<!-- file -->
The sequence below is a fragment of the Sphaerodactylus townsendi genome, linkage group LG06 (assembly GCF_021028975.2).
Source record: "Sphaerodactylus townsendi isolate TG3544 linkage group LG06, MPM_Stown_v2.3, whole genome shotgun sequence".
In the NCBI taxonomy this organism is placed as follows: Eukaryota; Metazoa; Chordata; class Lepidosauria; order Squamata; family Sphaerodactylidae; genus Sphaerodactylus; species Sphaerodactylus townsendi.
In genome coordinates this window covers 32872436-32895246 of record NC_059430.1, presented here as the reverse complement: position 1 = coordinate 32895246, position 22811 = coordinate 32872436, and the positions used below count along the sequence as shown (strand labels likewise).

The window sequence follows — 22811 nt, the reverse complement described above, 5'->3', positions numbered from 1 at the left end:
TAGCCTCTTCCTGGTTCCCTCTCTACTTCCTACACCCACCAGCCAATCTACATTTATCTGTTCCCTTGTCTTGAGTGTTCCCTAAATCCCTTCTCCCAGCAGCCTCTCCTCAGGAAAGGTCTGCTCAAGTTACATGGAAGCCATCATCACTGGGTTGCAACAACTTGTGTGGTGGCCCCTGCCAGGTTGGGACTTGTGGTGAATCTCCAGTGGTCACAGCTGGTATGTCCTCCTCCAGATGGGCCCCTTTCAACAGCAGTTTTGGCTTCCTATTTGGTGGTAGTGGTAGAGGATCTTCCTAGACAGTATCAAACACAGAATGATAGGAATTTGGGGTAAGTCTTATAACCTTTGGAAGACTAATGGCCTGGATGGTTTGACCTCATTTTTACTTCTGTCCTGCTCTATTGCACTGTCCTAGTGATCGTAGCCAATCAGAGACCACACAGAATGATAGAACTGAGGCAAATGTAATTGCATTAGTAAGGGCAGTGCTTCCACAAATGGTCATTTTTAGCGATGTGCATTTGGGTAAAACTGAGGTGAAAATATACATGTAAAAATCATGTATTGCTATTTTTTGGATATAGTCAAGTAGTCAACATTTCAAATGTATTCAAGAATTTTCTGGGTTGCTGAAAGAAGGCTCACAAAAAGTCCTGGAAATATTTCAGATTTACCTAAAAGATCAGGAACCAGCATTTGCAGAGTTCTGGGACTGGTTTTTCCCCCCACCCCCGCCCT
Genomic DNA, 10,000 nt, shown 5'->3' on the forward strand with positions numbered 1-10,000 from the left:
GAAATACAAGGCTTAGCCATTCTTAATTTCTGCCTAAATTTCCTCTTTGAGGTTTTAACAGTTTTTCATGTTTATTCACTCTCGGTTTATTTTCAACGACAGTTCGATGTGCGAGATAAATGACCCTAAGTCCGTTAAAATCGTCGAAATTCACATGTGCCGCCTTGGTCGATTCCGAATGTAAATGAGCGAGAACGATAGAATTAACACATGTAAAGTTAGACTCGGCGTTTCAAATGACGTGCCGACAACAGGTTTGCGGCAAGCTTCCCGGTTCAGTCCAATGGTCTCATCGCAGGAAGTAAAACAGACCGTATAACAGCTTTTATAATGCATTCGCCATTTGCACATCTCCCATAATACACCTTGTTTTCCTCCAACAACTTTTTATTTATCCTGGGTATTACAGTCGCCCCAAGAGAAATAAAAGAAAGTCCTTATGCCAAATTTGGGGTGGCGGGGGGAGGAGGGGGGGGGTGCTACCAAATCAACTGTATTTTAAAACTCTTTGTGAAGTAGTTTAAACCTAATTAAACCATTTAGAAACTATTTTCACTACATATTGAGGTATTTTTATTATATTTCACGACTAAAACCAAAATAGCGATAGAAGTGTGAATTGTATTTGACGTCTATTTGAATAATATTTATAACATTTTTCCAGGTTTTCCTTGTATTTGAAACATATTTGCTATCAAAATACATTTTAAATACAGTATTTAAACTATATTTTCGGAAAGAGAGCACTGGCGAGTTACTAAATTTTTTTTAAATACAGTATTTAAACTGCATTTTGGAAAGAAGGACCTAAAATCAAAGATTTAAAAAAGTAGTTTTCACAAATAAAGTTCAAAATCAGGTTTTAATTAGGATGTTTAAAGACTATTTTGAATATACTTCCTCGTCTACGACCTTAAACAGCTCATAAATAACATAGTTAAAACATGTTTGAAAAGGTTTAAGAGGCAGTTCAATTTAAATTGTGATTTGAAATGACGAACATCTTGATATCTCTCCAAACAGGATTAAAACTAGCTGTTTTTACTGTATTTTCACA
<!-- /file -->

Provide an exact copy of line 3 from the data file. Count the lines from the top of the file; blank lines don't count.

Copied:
In the NCBI taxonomy this organism is placed as follows: Eukaryota; Metazoa; Chordata; class Lepidosauria; order Squamata; family Sphaerodactylidae; genus Sphaerodactylus; species Sphaerodactylus townsendi.